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Archiver > APG > 2009-07 > 1247045039

From: "Richard A. Pence" <>
Subject: Re: [APG] Social Security numbers
Date: Wed, 8 Jul 2009 05:23:59 -0400
References: <c8c.44316158.378501c2@aol.com><393ff0080907071820n7e0c902cp41fea09b546665b0@mail.gmail.com>

You make it sound so easy, Rondina.

Let's suppose for an instant that some clever gal hacked into your insurance
company database and among the records she came away with was your name an
address and, ah, yes, those last four digits of your Social Security number.

Let's further say that this clever hacker is now about to really demonstrate
how clever she is: She is going to write an algorithm which will tell her
the first five digits of your Social Security number.

Tell you what. I'll even throw in something you didn't mention. Your birth

Now, first how is our crook going to know that the birth record is for the
same person for whom she has the four digits - unless she is your niece and
knows your maiden name and where you were born and possibly when. But even
if she knows all of that she still would have to know exactly when and where
you got your Social Security number in order to get the rest of the numbers.

Everyone gives crooks so much credit. In fact, they are endowed with such
brilliance when it comes to figuring out things like Social Security numbers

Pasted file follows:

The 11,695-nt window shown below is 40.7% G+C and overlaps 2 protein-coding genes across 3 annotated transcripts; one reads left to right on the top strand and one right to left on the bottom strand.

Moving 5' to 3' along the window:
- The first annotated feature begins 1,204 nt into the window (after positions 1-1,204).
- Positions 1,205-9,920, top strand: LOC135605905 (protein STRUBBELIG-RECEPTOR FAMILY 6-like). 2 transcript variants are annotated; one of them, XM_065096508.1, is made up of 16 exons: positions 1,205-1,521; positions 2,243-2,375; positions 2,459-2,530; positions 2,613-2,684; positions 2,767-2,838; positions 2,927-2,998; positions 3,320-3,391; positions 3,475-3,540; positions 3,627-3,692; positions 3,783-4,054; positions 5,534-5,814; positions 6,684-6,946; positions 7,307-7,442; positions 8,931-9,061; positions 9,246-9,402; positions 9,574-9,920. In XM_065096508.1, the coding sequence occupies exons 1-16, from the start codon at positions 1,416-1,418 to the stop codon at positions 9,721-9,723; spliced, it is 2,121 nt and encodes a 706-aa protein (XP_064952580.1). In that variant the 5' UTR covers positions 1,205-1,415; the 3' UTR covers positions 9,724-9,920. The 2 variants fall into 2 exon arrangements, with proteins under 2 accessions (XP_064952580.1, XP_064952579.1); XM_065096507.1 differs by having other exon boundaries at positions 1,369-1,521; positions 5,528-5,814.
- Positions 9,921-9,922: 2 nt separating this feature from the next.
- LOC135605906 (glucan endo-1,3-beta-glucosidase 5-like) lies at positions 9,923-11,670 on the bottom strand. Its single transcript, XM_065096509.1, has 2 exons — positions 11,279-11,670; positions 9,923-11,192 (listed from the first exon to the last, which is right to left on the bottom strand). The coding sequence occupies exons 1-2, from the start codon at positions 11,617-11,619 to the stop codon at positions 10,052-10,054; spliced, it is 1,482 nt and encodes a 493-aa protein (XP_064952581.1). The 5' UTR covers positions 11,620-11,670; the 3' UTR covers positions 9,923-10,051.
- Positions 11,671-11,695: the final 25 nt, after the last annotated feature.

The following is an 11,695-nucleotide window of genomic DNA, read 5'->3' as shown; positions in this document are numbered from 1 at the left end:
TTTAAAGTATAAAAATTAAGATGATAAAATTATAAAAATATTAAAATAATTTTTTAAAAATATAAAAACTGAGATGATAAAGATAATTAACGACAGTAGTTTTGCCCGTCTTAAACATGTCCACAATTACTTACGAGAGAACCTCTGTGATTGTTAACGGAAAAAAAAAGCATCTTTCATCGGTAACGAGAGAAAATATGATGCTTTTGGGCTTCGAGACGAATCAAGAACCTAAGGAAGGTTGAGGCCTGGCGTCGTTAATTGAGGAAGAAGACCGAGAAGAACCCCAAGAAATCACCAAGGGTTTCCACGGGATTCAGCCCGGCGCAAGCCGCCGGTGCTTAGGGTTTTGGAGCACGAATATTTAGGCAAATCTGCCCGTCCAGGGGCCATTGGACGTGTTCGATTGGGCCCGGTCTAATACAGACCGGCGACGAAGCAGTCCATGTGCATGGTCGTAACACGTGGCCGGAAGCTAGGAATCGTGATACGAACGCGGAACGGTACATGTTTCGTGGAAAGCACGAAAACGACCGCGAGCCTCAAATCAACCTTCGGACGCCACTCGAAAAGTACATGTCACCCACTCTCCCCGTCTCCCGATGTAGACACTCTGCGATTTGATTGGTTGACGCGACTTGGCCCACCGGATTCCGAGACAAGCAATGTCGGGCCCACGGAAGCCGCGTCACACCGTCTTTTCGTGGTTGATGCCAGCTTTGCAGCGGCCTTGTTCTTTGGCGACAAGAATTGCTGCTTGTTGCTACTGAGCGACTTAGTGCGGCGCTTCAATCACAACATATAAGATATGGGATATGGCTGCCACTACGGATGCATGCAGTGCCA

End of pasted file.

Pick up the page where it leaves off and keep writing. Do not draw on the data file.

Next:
that I once wrote an article entitled "One More Reason I Would Make a Lousy
Crook." I was lamenting the fact that a California Senator had pointed out
that if the California Birth Index was left on line the identity theft
crooks would have a field day. And I was stuck wondering how in the hell a
crook knew that Judy Kronsnable, born in San Jose, was now the wife of
Casper Littleguy and living in South Carolina. Under his name. These crooks
are really clever. (See ttp://www.pipeline.com/~richardpence/crook.htm)

Richard P.

----- Original Message -----
From: "Rondina Muncy" <>
To: "APG" <>
Sent: Tuesday, July 07, 2009 9:20 PM
Subject: Re: [APG] Social Security numbers

> Joan,
> Most of my personal business contacts (phone company, credit cards,
> insurance, etc.) use the last four digits of my SSN as an identifier. This
> article confirms what I have suspected for several years. Understanding
> how
> a SSN is put together gives a thief the ability to build your personal
> number. What they do first is steal those last four digits by bypassing
> company firewalls. Thousands, sometimes millions, of names, addresses and
> those last four digits become available. I would think a
> person intellegent enough to obtain this information could also write an
> algorithm for seeking the area and group numbers.
> Rondina
> ________________________
> Rondina P. Muncy
> Ancestral Analysis
> 2960 Trail Lake Drive
> Grapevine, Texas 76051
> 817.481.5902
> www.ancestralanalysis.com

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